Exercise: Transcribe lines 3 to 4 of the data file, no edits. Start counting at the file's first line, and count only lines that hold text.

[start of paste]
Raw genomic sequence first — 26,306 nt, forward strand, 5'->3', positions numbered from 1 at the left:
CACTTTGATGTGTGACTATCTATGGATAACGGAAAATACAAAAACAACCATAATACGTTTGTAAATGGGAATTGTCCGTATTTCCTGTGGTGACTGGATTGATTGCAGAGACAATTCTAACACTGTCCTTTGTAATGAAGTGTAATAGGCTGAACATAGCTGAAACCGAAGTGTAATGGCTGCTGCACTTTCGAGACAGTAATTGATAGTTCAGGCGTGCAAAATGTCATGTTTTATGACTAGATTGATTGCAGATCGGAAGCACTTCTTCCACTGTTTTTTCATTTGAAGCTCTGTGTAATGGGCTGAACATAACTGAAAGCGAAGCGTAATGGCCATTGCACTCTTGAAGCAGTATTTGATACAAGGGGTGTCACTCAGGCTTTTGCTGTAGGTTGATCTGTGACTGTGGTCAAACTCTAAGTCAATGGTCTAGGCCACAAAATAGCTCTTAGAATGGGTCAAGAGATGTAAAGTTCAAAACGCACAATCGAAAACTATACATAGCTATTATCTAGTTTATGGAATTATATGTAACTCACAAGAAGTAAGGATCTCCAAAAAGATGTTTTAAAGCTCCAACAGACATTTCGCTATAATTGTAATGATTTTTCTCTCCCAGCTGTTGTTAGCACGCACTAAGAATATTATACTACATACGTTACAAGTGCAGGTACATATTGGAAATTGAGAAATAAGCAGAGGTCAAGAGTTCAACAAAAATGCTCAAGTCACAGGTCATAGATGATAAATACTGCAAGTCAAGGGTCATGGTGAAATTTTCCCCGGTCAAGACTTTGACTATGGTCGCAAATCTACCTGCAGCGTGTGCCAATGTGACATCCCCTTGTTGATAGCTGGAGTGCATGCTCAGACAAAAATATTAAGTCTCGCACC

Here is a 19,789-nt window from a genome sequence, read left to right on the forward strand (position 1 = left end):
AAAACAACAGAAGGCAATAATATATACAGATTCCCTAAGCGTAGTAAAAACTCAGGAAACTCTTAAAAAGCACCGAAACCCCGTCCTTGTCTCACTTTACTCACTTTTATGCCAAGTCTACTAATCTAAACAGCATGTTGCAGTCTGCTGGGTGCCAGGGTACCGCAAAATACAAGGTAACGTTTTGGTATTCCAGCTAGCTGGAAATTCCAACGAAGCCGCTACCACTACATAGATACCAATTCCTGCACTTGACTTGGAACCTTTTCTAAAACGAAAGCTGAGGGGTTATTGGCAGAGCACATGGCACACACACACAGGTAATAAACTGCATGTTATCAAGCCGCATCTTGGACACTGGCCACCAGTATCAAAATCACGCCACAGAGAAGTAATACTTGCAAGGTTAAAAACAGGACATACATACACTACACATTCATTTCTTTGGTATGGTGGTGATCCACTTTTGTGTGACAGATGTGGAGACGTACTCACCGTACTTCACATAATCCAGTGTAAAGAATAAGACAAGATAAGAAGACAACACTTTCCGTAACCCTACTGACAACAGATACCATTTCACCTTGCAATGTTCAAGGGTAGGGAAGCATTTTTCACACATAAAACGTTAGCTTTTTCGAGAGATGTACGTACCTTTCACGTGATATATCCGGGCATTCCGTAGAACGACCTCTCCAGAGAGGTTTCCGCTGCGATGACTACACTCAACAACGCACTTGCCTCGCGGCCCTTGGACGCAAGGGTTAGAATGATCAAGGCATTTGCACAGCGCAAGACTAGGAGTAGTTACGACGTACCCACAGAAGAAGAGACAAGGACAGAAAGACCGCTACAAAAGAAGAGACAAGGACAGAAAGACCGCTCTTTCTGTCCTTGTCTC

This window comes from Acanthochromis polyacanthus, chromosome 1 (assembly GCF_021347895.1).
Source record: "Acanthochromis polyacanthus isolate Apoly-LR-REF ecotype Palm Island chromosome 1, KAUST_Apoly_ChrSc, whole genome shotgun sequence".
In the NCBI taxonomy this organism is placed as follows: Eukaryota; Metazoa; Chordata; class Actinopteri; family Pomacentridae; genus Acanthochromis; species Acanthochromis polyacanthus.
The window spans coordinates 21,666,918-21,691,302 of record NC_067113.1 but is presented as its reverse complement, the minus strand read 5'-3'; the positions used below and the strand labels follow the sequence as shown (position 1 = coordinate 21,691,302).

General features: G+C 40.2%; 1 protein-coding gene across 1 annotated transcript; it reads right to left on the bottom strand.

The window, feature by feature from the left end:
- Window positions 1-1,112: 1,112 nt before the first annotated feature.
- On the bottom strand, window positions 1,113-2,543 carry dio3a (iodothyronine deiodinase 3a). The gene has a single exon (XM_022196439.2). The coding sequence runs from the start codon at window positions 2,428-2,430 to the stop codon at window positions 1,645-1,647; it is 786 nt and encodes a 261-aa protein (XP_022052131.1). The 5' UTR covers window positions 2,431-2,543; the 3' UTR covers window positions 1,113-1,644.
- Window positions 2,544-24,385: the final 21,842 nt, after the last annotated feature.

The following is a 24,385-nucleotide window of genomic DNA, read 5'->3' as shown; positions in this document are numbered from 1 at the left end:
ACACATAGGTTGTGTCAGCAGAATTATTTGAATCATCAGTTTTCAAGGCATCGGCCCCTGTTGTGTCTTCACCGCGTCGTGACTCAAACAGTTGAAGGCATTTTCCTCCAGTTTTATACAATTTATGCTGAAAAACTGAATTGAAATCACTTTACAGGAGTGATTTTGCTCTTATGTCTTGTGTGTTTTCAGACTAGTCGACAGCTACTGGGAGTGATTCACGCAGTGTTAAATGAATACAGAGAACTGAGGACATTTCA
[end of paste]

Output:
Here is a 19,789-nt window from a genome sequence, read left to right on the forward strand (position 1 = left end):
AAAACAACAGAAGGCAATAATATATACAGATTCCCTAAGCGTAGTAAAAACTCAGGAAACTCTTAAAAAGCACCGAAACCCCGTCCTTGTCTCACTTTACTCACTTTTATGCCAAGTCTACTAATCTAAACAGCATGTTGCAGTCTGCTGGGTGCCAGGGTACCGCAAAATACAAGGTAACGTTTTGGTATTCCAGCTAGCTGGAAATTCCAACGAAGCCGCTACCACTACATAGATACCAATTCCTGCACTTGACTTGGAACCTTTTCTAAAACGAAAGCTGAGGGGTTATTGGCAGAGCACATGGCACACACACACAGGTAATAAACTGCATGTTATCAAGCCGCATCTTGGACACTGGCCACCAGTATCAAAATCACGCCACAGAGAAGTAATACTTGCAAGGTTAAAAACAGGACATACATACACTACACATTCATTTCTTTGGTATGGTGGTGATCCACTTTTGTGTGACAGATGTGGAGACGTACTCACCGTACTTCACATAATCCAGTGTAAAGAATAAGACAAGATAAGAAGACAACACTTTCCGTAACCCTACTGACAACAGATACCATTTCACCTTGCAATGTTCAAGGGTAGGGAAGCATTTTTCACACATAAAACGTTAGCTTTTTCGAGAGATGTACGTACCTTTCACGTGATATATCCGGGCATTCCGTAGAACGACCTCTCCAGAGAGGTTTCCGCTGCGATGACTACACTCAACAACGCACTTGCCTCGCGGCCCTTGGACGCAAGGGTTAGAATGATCAAGGCATTTGCACAGCGCAAGACTAGGAGTAGTTACGACGTACCCACAGAAGAAGAGACAAGGACAGAAAGACCGCTACAAAAGAAGAGACAAGGACAGAAAGACCGCTCTTTCTGTCCTTGTCTC